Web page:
Coming Together: Behind the scenes of the spring musical revue

Caryl Anne Francia, Business Editor

Dedicating their evenings from early March through spring break, Baruch College students harmonized like angels during rehearsals inside the Lawrence & Eris Field Building’s Bernie West Theatre. Brimming with energy, these performers will showcase their talents in a one-hour musical revue titled “Come Together,” which will run from April 26 to April 30 at 7:30 p.m.

After original plans to produce licensed book musicals fell through, director and theatre professor Dominique Plaisant sought to bring to life a performance she always had in mind: telling the stories of New Yorkers connecting.

“It’s a slice of life in New York City,” Plaisant told The Ticker in an interview. “There’s this girl and cafe over here, there’s this guy over there. There’s a little bit of isolation. You’re going to be invited into our stories and see how we make connections.”

The revue stars Eunice Ban, Jasmine Belis, Jamiel Tako Burkhart, Rebecca DiSaverio and Ilana Sedaka as themselves. Assistant director Rupali Begum, who performed in last semester’s musical, “And Then There Was Us,” also dances in the show.

Since starting production, the cast and crew have become close enough for Belis to consider them a “second family.”

“Usually in the productions, we have like a 50-member ensemble,” Belis, who also performed in spring 2021’s online “Baruch on Broadway” performance, told The Ticker in an interview. “That’s not even including the leads a lot of the time, so this is definitely more intimate, smaller and we had less time to put it together.”

The revue also featured music director Benjamin Balatbat on piano and Leo Yucht on drums. The show’s popular song selection was designed to let each performer sing about who they are, as if each song was a monologue. Performers were assigned songs by Plaisant and choreographer Danny Durr after they assessed each performer’s abilities during auditions.

Since Baruch allows graduates to perform in productions, Belis was ecstatic to return to an in-person production.

“The fact that we get to do this now is very special because it’s almost three years since we’ve been in a real-life production where people can see, feel the energy and clap,” she said. “We haven’t had that in a very long time.”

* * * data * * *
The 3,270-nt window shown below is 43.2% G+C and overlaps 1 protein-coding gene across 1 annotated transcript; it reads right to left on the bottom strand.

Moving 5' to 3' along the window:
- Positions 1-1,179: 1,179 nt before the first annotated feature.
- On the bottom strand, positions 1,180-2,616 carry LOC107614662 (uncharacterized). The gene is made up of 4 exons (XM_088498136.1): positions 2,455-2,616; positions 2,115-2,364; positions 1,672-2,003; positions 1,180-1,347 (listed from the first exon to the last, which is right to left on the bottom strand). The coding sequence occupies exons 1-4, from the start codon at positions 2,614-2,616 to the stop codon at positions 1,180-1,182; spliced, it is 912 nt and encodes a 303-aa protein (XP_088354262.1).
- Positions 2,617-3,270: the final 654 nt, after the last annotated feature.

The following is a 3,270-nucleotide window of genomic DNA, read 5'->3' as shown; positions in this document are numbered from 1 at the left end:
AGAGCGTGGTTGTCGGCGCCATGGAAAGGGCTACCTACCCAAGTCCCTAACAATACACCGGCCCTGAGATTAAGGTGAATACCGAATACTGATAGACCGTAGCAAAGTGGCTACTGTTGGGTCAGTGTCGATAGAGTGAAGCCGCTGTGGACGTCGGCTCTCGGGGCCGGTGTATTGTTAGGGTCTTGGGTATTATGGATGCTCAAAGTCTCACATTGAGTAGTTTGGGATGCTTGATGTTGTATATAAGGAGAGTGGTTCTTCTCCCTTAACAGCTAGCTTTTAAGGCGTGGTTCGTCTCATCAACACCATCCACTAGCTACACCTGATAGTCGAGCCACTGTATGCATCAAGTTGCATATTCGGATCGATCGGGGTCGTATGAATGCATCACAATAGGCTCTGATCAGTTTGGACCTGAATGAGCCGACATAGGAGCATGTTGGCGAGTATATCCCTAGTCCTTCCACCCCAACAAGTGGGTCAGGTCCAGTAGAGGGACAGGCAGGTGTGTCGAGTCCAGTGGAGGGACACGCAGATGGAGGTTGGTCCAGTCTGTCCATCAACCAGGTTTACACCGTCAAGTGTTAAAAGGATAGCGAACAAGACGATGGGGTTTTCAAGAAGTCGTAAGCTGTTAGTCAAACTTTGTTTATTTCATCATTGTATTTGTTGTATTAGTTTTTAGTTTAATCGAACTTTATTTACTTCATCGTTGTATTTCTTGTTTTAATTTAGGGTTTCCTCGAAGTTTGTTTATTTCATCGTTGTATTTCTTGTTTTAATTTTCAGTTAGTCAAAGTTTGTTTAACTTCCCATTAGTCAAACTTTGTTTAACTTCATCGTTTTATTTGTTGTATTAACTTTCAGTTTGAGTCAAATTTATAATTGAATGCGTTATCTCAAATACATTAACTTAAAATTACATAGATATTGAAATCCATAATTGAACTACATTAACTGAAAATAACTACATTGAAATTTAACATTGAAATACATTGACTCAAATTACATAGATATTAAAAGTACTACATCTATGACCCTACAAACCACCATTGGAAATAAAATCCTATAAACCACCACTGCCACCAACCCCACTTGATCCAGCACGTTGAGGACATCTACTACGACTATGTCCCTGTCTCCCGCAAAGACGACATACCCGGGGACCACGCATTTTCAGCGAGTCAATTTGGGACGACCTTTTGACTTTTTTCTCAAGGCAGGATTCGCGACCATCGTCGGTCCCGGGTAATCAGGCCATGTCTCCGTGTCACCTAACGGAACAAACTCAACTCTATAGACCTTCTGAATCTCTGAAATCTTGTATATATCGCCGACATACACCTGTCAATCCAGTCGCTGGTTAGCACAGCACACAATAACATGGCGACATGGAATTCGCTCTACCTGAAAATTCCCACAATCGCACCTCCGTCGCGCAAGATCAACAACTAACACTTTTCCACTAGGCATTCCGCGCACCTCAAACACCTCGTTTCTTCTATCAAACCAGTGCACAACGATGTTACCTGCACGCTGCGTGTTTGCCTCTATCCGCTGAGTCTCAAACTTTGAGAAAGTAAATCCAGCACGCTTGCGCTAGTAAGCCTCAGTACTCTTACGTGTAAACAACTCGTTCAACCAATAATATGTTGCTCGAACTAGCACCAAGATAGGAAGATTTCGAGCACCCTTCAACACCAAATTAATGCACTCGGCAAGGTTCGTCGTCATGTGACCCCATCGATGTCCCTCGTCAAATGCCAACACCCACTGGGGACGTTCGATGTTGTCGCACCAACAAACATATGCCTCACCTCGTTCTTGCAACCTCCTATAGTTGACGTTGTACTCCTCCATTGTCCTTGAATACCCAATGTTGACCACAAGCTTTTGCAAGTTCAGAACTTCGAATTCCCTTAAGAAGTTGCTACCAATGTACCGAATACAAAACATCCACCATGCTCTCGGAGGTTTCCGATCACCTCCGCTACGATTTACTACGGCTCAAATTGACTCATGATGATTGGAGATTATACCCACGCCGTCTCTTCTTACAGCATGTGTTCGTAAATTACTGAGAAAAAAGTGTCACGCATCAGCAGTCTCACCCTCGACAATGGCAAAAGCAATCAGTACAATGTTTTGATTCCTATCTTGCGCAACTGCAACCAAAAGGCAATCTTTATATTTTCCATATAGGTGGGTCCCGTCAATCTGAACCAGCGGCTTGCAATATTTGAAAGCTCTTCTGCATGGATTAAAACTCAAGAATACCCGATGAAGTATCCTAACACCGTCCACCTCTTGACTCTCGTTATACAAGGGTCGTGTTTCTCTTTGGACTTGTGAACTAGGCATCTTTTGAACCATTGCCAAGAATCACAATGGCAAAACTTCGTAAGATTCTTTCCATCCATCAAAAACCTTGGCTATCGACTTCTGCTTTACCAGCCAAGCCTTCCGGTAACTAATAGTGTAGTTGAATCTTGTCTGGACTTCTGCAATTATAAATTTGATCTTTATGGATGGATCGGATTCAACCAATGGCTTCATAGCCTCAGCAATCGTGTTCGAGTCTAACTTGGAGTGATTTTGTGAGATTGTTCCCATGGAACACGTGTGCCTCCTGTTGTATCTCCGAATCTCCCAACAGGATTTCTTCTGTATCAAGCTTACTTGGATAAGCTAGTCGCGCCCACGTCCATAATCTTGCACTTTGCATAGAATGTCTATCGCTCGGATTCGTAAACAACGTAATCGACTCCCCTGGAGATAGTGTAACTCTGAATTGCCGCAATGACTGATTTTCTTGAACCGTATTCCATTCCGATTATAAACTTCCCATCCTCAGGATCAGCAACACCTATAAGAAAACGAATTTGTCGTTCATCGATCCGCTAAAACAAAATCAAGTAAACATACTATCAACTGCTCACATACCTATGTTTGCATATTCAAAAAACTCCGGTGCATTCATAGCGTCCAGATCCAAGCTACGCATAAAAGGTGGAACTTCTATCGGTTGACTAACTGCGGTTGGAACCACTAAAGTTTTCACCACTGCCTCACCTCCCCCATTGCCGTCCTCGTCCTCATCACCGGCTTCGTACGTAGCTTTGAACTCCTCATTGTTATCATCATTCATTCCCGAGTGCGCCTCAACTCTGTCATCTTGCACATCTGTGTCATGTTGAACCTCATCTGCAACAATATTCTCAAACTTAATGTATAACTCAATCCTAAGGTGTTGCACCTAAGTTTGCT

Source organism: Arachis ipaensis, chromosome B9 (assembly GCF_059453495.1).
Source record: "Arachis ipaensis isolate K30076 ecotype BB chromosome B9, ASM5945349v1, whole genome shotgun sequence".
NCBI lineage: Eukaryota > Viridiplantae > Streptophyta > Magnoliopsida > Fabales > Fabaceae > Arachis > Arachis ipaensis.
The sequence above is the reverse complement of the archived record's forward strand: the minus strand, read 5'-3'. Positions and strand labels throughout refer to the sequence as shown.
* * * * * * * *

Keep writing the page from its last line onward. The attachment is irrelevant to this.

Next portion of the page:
A day before opening night, Kyle Morales, who was part of the original cast, was suddenly dropped after testing positive for the coronavirus. Consequently, the “We Are Young” number was cut and Ban rehearsed Morales’ “Invisible” solo until the last minutes before opening night.

As a senior who transferred to Baruch shortly before the pandemic, Morales expressed frustration in the college’s lack of “emphasis on the arts.” Finding out about auditions for this show late, he was glad to be involved, even twisting his knee in the process.

“We’re sharing a lot of current music that people relate to today, and something that the show has taught me is to definitely be present in the moment when it comes to daily life activities,” Morales told The Ticker over the phone. “Just appreciate life and live in the moment because you’ll definitely be a lot happier than falling on the past or being afraid of the future.”

The set design features illustrations of the city skyline. Visual projections for the revue are provided by student Kevin Gaddi. As an aspiring filmmaker, he is glad to showcase his work, as well as his love for Washington Square Park.

“We’re trying to convey the message of connecting and developing relationships as human beings, especially during difficult periods such as the one we’re going through right now in the midst of COVID and the war in Ukraine, so the play is supposed to feel pretty escapist and fun,” he told The Ticker in an email statement.

With just a few hours before the opening performance, Plaisant said the audience should not expect chaos, rather excitement coming from a cast that has been supportive of each other throughout the journey.

“It’s no fun being safe on stage,” Plaisant said. “Safe isn’t exciting. You want to be bold because the audience doesn’t know what to expect. It’s exciting that [the cast is] excited and they love working. For me, that’s the beauty of it.”

Attendees may register for free tickets through Eventbrite and must be vaccinated. After being greeted by an usher into the theater, they must wear masks while seated.

“Do you like music? Do you like pop and rock music, specifically? Do you love to watch people come together? Then come see ‘Come Together!’” Bellis said.

Editor’s Note: Rebecca DiSaverio, who performs in the production, is a photographer for The Ticker.